Needs a review
Will only change currently selected tab to look like an arrow
The single-page complex form allows to fill in larger amounts of data and replaces the existing form with horizontal tabs. The main characteristic of this form is that it provides an instant overview over all key values, even those contained in other tabs (see also UX:the explanation below).
The data sets the form collects are organized using vertical tabs to make the forms wider than high. Inside a single form, the fields used to obtain the actual data can be grouped using various grouping elements such as blocks and field sets. In fact, the single-page complex form builds on the same principles as the standard form and also uses the same mechanisms to show notification messages.
Vertical tabs, which are currently not topped, use one short line to show the key values of the aspect they represent. These value lines are emphasized compared to the actual title of the tab. If you look at all vertical tabs at once, it is very easy to get an overview of all currently hidden values.
The single-page complex form is designed to guarantee good structured forms by providing a hierarchical set of grouping elements. The following picture shows the overall structure of the form.
The form uses vertical tabs to split a larger form into several sections called aspects containing one sub form each (3). Each aspects receives one vertical tab. If an aspect has several topics, which you don't want to or can't spread over several tabs, you may use horizontal tabs on layer 4 as an additional measure to sub divide one sub form into several sub sub forms (4). The fields on these forms may then be grouped even further: layers 5 and 6 correspond exactly to the two inner-most layers 3 and 4 of the standard form (see there).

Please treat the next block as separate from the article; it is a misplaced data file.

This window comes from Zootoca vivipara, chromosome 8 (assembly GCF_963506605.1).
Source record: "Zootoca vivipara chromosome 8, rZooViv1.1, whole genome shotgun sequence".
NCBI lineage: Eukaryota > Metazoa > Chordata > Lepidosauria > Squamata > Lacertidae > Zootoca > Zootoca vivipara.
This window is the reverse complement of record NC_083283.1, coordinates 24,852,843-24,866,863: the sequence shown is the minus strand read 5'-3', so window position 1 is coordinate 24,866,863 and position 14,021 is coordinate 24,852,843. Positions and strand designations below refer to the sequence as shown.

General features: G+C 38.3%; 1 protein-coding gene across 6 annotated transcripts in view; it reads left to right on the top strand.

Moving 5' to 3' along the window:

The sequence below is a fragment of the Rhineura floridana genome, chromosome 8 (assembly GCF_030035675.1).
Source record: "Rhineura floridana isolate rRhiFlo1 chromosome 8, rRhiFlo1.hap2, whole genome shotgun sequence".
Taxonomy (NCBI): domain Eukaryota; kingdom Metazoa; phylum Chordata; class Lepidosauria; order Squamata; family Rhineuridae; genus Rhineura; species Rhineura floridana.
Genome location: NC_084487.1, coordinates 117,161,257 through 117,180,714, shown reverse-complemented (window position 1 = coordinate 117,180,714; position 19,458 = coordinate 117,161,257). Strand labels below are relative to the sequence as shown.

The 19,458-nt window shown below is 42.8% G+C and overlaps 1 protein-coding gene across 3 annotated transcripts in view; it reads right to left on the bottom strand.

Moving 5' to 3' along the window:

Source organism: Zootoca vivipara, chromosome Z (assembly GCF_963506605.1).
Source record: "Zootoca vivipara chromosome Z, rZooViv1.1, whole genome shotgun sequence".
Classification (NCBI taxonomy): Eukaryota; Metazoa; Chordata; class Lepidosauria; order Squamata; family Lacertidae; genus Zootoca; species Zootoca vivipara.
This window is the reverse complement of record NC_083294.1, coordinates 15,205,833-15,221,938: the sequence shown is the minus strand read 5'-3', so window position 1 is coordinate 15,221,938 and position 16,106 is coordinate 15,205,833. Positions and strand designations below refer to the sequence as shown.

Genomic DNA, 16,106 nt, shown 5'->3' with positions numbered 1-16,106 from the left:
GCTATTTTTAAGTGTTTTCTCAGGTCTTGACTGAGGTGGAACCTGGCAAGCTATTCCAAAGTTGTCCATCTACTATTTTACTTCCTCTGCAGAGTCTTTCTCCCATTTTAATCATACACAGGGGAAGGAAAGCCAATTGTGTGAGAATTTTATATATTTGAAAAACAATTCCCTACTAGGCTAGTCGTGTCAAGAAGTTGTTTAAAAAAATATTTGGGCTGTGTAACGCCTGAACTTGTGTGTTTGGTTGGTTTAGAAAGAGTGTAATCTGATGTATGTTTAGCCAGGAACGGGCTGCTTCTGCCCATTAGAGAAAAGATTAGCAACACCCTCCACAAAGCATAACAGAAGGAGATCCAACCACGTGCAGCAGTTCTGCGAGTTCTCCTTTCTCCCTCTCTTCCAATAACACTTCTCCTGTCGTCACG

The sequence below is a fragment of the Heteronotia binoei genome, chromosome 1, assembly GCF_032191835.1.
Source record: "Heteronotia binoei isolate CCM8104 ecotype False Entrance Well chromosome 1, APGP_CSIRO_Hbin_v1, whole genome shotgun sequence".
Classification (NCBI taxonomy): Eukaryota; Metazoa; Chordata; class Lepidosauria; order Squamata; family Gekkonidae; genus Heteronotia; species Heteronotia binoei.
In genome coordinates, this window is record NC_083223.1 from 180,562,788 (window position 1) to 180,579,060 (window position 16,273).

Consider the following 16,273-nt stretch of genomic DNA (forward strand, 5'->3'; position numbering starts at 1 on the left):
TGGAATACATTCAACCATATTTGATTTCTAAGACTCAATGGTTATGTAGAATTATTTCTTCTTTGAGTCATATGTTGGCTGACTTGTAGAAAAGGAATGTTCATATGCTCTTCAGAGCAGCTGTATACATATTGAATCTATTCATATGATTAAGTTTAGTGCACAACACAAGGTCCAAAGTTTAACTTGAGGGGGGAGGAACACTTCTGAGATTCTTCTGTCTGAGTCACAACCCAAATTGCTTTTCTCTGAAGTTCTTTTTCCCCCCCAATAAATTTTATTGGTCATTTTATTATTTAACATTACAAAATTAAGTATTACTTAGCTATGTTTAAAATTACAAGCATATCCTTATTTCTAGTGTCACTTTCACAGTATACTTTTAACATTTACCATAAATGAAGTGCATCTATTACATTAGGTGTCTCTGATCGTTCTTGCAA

In fact, the two outer-most layers 1 and 2 are similar to the outer layers of the standard form as well. The single-page complex form, however, may employ horizontal tabs on layer 2 to capture several content layers of the item you're capturing with the form. Do never use these horizontal tabs to sub divide your form. They are optional and should only be used to capture different semantic layers, which must be handled by different forms all together, but should be bundled together nevertheless. Multiple translations of the same item or the page references, both shown in the mockup above, are very good examples of such semantic layers.
Mandatory values on first form
Properly structuring and arranging form elements is often a UX task, but one that should be somewhat straight forward in this case, if you have a clear understanding of the type and structure of your data and use the UX:grouping elements described above according to their intent. Try to place all mandatory values into the first form of the first tab. The idea is that these important fields pop up immediately as soon as the form shows up. In a typical case, I would only have to look at the first form, fill in values there, glance over the summary texts of the other tabs to verify if the defaults match my expectations, and if they do, click save. I should not have to click through every tab sequentially once I'm accustomed to a form and don't have any extra requirements.
Providing meaningful value lines